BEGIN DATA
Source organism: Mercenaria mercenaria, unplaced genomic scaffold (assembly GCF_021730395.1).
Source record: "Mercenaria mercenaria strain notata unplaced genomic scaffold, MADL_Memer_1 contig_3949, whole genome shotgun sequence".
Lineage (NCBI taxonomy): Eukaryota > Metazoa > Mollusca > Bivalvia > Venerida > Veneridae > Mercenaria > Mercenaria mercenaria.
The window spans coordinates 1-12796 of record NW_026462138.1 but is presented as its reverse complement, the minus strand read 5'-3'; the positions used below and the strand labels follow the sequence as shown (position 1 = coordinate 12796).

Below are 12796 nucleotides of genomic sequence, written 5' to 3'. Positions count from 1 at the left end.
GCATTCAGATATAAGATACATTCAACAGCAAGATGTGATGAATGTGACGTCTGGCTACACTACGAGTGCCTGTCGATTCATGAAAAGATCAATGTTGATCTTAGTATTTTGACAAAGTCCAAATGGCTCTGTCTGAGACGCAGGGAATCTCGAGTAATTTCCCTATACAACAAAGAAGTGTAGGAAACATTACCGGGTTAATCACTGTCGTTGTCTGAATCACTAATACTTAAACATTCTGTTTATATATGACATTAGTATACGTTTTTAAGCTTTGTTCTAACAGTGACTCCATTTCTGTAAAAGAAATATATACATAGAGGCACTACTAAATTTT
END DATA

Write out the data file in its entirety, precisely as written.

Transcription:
Source organism: Mercenaria mercenaria, unplaced genomic scaffold (assembly GCF_021730395.1).
Source record: "Mercenaria mercenaria strain notata unplaced genomic scaffold, MADL_Memer_1 contig_3949, whole genome shotgun sequence".
Lineage (NCBI taxonomy): Eukaryota > Metazoa > Mollusca > Bivalvia > Venerida > Veneridae > Mercenaria > Mercenaria mercenaria.
The window spans coordinates 1-12796 of record NW_026462138.1 but is presented as its reverse complement, the minus strand read 5'-3'; the positions used below and the strand labels follow the sequence as shown (position 1 = coordinate 12796).

Below are 12796 nucleotides of genomic sequence, written 5' to 3'. Positions count from 1 at the left end.
GCATTCAGATATAAGATACATTCAACAGCAAGATGTGATGAATGTGACGTCTGGCTACACTACGAGTGCCTGTCGATTCATGAAAAGATCAATGTTGATCTTAGTATTTTGACAAAGTCCAAATGGCTCTGTCTGAGACGCAGGGAATCTCGAGTAATTTCCCTATACAACAAAGAAGTGTAGGAAACATTACCGGGTTAATCACTGTCGTTGTCTGAATCACTAATACTTAAACATTCTGTTTATATATGACATTAGTATACGTTTTTAAGCTTTGTTCTAACAGTGACTCCATTTCTGTAAAAGAAATATATACATAGAGGCACTACTAAATTTT